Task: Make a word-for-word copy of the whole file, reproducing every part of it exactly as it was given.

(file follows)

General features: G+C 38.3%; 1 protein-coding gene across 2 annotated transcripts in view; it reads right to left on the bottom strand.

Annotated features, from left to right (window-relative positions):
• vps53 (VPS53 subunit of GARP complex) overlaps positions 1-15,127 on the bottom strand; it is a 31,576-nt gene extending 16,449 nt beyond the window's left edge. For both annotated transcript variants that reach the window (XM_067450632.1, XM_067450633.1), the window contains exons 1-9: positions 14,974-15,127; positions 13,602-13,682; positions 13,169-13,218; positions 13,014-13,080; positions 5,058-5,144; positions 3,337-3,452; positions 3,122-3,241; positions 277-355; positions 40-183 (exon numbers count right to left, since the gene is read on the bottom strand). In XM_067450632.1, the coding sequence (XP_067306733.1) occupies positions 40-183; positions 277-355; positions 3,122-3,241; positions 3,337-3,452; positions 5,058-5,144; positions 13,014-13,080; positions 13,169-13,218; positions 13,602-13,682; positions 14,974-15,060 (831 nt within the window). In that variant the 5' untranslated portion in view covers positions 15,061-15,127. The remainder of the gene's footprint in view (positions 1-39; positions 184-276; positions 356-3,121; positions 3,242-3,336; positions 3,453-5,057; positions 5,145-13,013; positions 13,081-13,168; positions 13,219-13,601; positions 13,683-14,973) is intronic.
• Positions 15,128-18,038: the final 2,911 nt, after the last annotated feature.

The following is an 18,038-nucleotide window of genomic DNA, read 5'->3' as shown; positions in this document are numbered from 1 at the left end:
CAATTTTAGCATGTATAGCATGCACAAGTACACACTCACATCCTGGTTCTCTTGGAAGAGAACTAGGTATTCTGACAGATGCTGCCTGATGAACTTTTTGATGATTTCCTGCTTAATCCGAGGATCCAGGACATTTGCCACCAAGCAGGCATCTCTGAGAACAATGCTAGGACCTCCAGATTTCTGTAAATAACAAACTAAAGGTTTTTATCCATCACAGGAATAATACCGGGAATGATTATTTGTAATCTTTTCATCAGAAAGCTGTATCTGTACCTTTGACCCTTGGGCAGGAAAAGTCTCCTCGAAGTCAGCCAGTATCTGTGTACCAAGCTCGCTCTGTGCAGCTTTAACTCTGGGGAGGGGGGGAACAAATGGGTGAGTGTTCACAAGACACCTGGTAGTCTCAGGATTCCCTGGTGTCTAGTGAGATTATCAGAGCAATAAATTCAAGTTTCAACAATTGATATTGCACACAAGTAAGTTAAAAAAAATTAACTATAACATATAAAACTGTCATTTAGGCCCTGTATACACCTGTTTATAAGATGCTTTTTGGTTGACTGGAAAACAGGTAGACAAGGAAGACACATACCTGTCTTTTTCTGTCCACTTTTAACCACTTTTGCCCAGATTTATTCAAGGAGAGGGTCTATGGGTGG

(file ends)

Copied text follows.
General features: G+C 38.3%; 1 protein-coding gene across 2 annotated transcripts in view; it reads right to left on the bottom strand.

Annotated features, from left to right (window-relative positions):
• vps53 (VPS53 subunit of GARP complex) overlaps positions 1-15,127 on the bottom strand; it is a 31,576-nt gene extending 16,449 nt beyond the window's left edge. For both annotated transcript variants that reach the window (XM_067450632.1, XM_067450633.1), the window contains exons 1-9: positions 14,974-15,127; positions 13,602-13,682; positions 13,169-13,218; positions 13,014-13,080; positions 5,058-5,144; positions 3,337-3,452; positions 3,122-3,241; positions 277-355; positions 40-183 (exon numbers count right to left, since the gene is read on the bottom strand). In XM_067450632.1, the coding sequence (XP_067306733.1) occupies positions 40-183; positions 277-355; positions 3,122-3,241; positions 3,337-3,452; positions 5,058-5,144; positions 13,014-13,080; positions 13,169-13,218; positions 13,602-13,682; positions 14,974-15,060 (831 nt within the window). In that variant the 5' untranslated portion in view covers positions 15,061-15,127. The remainder of the gene's footprint in view (positions 1-39; positions 184-276; positions 356-3,121; positions 3,242-3,336; positions 3,453-5,057; positions 5,145-13,013; positions 13,081-13,168; positions 13,219-13,601; positions 13,683-14,973) is intronic.
• Positions 15,128-18,038: the final 2,911 nt, after the last annotated feature.

The following is an 18,038-nucleotide window of genomic DNA, read 5'->3' as shown; positions in this document are numbered from 1 at the left end:
CAATTTTAGCATGTATAGCATGCACAAGTACACACTCACATCCTGGTTCTCTTGGAAGAGAACTAGGTATTCTGACAGATGCTGCCTGATGAACTTTTTGATGATTTCCTGCTTAATCCGAGGATCCAGGACATTTGCCACCAAGCAGGCATCTCTGAGAACAATGCTAGGACCTCCAGATTTCTGTAAATAACAAACTAAAGGTTTTTATCCATCACAGGAATAATACCGGGAATGATTATTTGTAATCTTTTCATCAGAAAGCTGTATCTGTACCTTTGACCCTTGGGCAGGAAAAGTCTCCTCGAAGTCAGCCAGTATCTGTGTACCAAGCTCGCTCTGTGCAGCTTTAACTCTGGGGAGGGGGGGAACAAATGGGTGAGTGTTCACAAGACACCTGGTAGTCTCAGGATTCCCTGGTGTCTAGTGAGATTATCAGAGCAATAAATTCAAGTTTCAACAATTGATATTGCACACAAGTAAGTTAAAAAAAATTAACTATAACATATAAAACTGTCATTTAGGCCCTGTATACACCTGTTTATAAGATGCTTTTTGGTTGACTGGAAAACAGGTAGACAAGGAAGACACATACCTGTCTTTTTCTGTCCACTTTTAACCACTTTTGCCCAGATTTATTCAAGGAGAGGGTCTATGGGTGG